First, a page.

By AYOOLA OLAOLUWA
Rattled by the stoppage of food items and cattle to the South from the North by the Amalgamated Union of Foodstuffs and cattle Dealers of Nigeria in the last week of February and early March 2021, and the negative effects of the blockade, South West governments, particularly Lagos, have begun the process of ending the region’s dependence on agricultural products from the northern part of the country.
It would be recalled that the Amalgamated Union of Foodstuffs and cattle Dealers of Nigeria had in February stopped the movement of cattle and food products to the South while protesting the losses incurred by its members during the #EndSARS’ protest and razing of their properties at Shasha market in Oyo State.
The union also demanded the payment of compensation of N4.75 billion to its members before the blockade could be lifted. Many articulated vehicles conveying cows, and food products like grains, yams, potatoes, onions, pepper and other commodities were stopped by the union’s task force at the North’s borders with the South.
This resulted in scarcity and hike in the prices of meat and other food items in markets in the South for the period that the blockade lasted.
While wading into the matter, the Yoruba Council of Elders, YCE, had described the blockade as a wake-up call to the South. A chieftain of YCE, Dansaaki Samuel Agbede, said: “I want to congratulate the northerners for taking that action because they will wake us up from our slumber.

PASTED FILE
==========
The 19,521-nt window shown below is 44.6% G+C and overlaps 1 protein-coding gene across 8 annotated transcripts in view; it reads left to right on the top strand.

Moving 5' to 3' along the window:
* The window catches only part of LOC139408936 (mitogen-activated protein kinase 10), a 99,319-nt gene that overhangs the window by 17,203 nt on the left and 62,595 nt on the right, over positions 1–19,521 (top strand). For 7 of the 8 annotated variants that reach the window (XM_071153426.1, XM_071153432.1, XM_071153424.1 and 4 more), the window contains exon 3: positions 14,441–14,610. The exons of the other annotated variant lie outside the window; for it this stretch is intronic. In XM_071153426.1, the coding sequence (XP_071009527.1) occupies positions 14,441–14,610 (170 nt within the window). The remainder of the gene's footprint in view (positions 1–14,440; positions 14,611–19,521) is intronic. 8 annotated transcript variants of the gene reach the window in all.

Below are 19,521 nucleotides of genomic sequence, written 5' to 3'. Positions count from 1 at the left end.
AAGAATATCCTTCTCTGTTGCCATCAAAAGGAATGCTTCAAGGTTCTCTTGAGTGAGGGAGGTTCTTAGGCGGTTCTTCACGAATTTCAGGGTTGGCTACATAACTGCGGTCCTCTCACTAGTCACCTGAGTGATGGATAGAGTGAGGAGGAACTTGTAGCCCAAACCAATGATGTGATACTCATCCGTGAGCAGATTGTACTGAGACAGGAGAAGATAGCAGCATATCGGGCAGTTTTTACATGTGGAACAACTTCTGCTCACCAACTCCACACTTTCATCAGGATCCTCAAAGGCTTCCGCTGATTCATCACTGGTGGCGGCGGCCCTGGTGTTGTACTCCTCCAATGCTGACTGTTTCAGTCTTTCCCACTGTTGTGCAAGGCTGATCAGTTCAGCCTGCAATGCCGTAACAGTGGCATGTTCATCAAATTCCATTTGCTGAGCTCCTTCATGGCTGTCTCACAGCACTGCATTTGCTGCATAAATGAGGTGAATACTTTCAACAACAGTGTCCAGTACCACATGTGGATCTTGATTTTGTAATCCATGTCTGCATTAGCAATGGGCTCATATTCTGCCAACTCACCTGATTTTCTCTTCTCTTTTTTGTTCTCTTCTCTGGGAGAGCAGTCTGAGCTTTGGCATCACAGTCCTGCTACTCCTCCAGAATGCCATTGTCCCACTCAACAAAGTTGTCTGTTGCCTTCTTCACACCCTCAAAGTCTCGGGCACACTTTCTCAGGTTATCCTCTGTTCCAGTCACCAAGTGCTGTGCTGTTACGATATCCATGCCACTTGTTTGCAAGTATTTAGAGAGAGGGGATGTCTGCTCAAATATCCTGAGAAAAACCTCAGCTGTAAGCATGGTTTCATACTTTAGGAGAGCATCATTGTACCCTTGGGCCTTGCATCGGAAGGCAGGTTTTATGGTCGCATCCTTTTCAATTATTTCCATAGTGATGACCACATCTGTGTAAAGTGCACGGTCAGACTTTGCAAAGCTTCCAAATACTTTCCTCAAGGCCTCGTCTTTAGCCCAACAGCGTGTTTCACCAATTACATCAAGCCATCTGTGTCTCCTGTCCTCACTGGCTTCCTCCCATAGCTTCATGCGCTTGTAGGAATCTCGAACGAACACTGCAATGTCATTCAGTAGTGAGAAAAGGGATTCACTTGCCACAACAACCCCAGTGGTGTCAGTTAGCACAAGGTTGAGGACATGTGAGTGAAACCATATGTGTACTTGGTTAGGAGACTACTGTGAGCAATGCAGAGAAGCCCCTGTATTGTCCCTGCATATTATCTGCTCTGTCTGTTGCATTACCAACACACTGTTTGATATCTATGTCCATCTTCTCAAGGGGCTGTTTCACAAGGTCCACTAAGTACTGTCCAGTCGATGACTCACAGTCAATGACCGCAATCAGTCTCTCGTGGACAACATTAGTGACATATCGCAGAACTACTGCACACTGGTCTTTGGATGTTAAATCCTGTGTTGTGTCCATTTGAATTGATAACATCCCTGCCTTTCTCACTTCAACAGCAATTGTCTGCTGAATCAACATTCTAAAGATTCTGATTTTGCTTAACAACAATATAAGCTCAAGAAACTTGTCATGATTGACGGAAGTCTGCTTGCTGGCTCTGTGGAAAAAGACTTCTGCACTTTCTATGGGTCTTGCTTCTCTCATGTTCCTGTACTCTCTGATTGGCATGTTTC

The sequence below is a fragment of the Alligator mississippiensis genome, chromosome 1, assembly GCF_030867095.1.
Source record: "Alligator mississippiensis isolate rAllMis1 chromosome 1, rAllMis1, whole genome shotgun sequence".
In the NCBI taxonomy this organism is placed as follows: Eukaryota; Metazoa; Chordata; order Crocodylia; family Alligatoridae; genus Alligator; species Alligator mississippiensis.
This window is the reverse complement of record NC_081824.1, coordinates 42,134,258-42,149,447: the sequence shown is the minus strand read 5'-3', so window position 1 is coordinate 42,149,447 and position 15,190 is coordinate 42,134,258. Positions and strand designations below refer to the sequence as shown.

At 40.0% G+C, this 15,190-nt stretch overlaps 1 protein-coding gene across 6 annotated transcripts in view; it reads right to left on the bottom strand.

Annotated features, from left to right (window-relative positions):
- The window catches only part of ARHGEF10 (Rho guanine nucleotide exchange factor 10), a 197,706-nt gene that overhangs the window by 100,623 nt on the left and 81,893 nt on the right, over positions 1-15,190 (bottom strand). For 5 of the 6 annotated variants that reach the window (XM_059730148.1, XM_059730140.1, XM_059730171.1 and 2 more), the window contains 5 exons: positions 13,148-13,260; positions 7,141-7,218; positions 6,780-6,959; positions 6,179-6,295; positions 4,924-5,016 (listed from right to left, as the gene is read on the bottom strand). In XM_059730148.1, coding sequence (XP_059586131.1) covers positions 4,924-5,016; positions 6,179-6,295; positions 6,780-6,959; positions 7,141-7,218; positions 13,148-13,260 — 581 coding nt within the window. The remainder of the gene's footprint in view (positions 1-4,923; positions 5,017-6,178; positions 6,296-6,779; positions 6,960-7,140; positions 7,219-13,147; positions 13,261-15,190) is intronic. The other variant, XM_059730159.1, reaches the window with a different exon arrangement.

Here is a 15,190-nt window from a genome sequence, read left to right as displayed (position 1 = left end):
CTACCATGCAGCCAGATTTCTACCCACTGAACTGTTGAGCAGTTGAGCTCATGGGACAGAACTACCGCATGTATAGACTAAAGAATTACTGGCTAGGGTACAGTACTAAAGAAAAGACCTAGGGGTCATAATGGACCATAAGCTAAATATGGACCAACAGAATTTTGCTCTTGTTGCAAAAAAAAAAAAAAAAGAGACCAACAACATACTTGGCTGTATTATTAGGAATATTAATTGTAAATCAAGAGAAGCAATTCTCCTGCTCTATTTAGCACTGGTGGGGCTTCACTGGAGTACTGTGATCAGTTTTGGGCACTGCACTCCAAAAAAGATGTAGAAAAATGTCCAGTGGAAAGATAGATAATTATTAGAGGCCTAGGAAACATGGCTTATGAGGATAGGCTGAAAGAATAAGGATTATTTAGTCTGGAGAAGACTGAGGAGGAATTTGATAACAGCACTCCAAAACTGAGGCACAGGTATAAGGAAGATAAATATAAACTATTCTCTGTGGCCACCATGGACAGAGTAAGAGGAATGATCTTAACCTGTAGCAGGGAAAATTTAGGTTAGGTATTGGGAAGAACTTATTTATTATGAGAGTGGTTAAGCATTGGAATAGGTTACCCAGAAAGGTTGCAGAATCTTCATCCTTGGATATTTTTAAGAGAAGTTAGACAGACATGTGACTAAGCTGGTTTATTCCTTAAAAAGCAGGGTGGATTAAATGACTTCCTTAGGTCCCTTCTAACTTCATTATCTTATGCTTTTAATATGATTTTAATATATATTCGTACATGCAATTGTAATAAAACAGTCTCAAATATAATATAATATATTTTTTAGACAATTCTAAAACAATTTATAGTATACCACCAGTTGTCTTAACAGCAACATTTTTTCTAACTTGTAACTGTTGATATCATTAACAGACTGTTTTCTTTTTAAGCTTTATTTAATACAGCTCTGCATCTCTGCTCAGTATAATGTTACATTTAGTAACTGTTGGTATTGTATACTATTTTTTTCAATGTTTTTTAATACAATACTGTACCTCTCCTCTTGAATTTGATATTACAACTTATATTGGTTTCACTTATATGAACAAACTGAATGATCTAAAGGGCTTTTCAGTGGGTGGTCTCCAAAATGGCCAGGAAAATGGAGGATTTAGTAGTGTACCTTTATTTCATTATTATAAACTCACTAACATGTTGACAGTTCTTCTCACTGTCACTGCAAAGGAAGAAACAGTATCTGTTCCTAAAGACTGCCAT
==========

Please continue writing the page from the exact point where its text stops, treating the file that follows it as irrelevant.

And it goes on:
“Let them take back their foodstuffs and eat it. There shouldn’t be any quarrel about it. But the herders should stop grazing their cattle on our farmlands because it’s their cattle that eat our fresh maize and cassava,” Agbede had warned.
One and half month after the suspension of the blockade, the Lagos State government seems to have headed the call of the YCE chieftain to wake up from their slumber and start producing agricultural products for the consumption of her people.
To actualise the ‘Operation Feed Lagos’ project, the state recently reeled out several policies and programmes. One of them is a Stakeholders’ Engagement on the Red Meat Value Chain held in Alausa, Ikeja.
Speaking to the private sector delegates at the conference, the state Commissioner for Agriculture, Ms Abisola Olusanya, called on them to partner with the state to establish feedlots for cattle rearing and fattening in furtherance of its reforms and sanitization of the red meat value chain.
She further said that the partnership became necessary as it would ensure better production and supply of cattle for consumption in the state.
The feedlots, she said, would help revive, resuscitate and fatten cows that might have travelled from the North from where they may have come to Lagos before slaughtering them when operational.
“We have been having discussions around the transformation agenda centred on abattoirs, transportation and markets but there is a revised plan to have a more holistic approach to the red meat value chain.
“We are not just focusing on abattoirs alone which are a processing angle, we are starting right from the animal identification and traceability systems, meaning right from the source or point of origination of the cattle.
“That is why we want to establish feedlots in the state so that we can have cattle fattening centres. Having feedlot centres means that the cattle can rest, they can be fattened so that people can make more profit, and you have even more wholesome beef on your table.